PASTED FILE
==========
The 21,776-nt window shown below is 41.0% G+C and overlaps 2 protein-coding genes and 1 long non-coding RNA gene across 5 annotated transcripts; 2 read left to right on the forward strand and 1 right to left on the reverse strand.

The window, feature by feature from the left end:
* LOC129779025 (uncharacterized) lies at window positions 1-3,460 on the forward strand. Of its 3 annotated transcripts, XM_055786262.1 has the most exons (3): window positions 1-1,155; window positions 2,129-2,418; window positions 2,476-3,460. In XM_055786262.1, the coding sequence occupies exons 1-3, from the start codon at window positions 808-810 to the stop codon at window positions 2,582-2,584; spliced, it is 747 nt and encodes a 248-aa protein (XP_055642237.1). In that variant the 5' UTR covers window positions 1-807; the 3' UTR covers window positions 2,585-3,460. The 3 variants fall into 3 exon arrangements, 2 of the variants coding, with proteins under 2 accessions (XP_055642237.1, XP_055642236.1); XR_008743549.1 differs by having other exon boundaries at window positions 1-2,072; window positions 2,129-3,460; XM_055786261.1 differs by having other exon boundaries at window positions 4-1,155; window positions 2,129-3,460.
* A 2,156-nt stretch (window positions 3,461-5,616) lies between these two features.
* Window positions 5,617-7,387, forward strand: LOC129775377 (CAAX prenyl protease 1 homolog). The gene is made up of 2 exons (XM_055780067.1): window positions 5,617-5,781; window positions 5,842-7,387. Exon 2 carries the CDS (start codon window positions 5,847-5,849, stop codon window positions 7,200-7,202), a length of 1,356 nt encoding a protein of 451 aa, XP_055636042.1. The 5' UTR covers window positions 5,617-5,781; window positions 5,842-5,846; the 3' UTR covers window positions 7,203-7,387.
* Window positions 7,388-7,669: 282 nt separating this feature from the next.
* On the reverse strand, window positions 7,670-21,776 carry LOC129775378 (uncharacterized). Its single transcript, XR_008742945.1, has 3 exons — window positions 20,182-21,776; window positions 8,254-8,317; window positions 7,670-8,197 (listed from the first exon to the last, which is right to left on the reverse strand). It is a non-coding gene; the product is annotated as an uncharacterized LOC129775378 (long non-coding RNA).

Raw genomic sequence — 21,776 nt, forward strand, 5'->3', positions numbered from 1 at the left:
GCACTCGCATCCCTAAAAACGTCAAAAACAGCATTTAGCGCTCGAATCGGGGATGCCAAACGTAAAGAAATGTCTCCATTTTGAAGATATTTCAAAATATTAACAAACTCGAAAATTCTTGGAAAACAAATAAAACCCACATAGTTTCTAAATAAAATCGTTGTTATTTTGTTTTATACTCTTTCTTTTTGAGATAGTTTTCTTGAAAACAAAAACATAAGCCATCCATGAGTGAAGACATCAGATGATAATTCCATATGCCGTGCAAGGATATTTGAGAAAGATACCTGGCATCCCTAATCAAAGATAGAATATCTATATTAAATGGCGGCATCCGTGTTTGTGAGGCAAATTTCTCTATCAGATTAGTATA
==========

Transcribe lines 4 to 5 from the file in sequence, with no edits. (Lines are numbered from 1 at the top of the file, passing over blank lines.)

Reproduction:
* A 2,156-nt stretch (window positions 3,461-5,616) lies between these two features.
* Window positions 5,617-7,387, forward strand: LOC129775377 (CAAX prenyl protease 1 homolog). The gene is made up of 2 exons (XM_055780067.1): window positions 5,617-5,781; window positions 5,842-7,387. Exon 2 carries the CDS (start codon window positions 5,847-5,849, stop codon window positions 7,200-7,202), a length of 1,356 nt encoding a protein of 451 aa, XP_055636042.1. The 5' UTR covers window positions 5,617-5,781; window positions 5,842-5,846; the 3' UTR covers window positions 7,203-7,387.